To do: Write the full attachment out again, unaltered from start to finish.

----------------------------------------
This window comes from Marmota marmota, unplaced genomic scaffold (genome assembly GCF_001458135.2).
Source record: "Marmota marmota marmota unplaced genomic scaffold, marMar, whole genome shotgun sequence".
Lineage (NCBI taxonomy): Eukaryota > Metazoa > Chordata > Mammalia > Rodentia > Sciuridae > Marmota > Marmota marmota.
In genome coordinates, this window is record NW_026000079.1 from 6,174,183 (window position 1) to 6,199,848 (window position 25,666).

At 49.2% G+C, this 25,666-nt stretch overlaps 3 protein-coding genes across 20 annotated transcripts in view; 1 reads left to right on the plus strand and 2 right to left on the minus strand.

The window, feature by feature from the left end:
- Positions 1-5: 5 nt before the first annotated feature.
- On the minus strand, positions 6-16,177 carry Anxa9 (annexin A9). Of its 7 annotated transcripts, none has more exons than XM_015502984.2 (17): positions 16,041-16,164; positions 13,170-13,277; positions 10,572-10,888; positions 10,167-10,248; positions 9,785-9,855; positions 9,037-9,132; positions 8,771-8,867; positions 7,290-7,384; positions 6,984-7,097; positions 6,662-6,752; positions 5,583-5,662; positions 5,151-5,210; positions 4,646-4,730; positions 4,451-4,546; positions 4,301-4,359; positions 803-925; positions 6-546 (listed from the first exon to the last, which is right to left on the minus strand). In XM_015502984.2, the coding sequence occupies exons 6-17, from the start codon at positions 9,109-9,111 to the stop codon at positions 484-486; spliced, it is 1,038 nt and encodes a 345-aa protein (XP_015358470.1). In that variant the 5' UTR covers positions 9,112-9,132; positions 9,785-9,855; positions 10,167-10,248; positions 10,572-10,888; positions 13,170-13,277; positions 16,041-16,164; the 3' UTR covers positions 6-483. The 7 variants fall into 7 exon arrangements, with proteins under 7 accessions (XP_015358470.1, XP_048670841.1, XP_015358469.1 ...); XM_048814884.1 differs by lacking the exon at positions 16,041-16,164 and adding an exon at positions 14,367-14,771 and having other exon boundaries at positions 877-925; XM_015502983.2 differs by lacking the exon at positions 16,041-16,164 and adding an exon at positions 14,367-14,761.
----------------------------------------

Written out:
This window comes from Marmota marmota, unplaced genomic scaffold (genome assembly GCF_001458135.2).
Source record: "Marmota marmota marmota unplaced genomic scaffold, marMar, whole genome shotgun sequence".
Lineage (NCBI taxonomy): Eukaryota > Metazoa > Chordata > Mammalia > Rodentia > Sciuridae > Marmota > Marmota marmota.
In genome coordinates, this window is record NW_026000079.1 from 6,174,183 (window position 1) to 6,199,848 (window position 25,666).

At 49.2% G+C, this 25,666-nt stretch overlaps 3 protein-coding genes across 20 annotated transcripts in view; 1 reads left to right on the plus strand and 2 right to left on the minus strand.

The window, feature by feature from the left end:
- Positions 1-5: 5 nt before the first annotated feature.
- On the minus strand, positions 6-16,177 carry Anxa9 (annexin A9). Of its 7 annotated transcripts, none has more exons than XM_015502984.2 (17): positions 16,041-16,164; positions 13,170-13,277; positions 10,572-10,888; positions 10,167-10,248; positions 9,785-9,855; positions 9,037-9,132; positions 8,771-8,867; positions 7,290-7,384; positions 6,984-7,097; positions 6,662-6,752; positions 5,583-5,662; positions 5,151-5,210; positions 4,646-4,730; positions 4,451-4,546; positions 4,301-4,359; positions 803-925; positions 6-546 (listed from the first exon to the last, which is right to left on the minus strand). In XM_015502984.2, the coding sequence occupies exons 6-17, from the start codon at positions 9,109-9,111 to the stop codon at positions 484-486; spliced, it is 1,038 nt and encodes a 345-aa protein (XP_015358470.1). In that variant the 5' UTR covers positions 9,112-9,132; positions 9,785-9,855; positions 10,167-10,248; positions 10,572-10,888; positions 13,170-13,277; positions 16,041-16,164; the 3' UTR covers positions 6-483. The 7 variants fall into 7 exon arrangements, with proteins under 7 accessions (XP_015358470.1, XP_048670841.1, XP_015358469.1 ...); XM_048814884.1 differs by lacking the exon at positions 16,041-16,164 and adding an exon at positions 14,367-14,771 and having other exon boundaries at positions 877-925; XM_015502983.2 differs by lacking the exon at positions 16,041-16,164 and adding an exon at positions 14,367-14,761.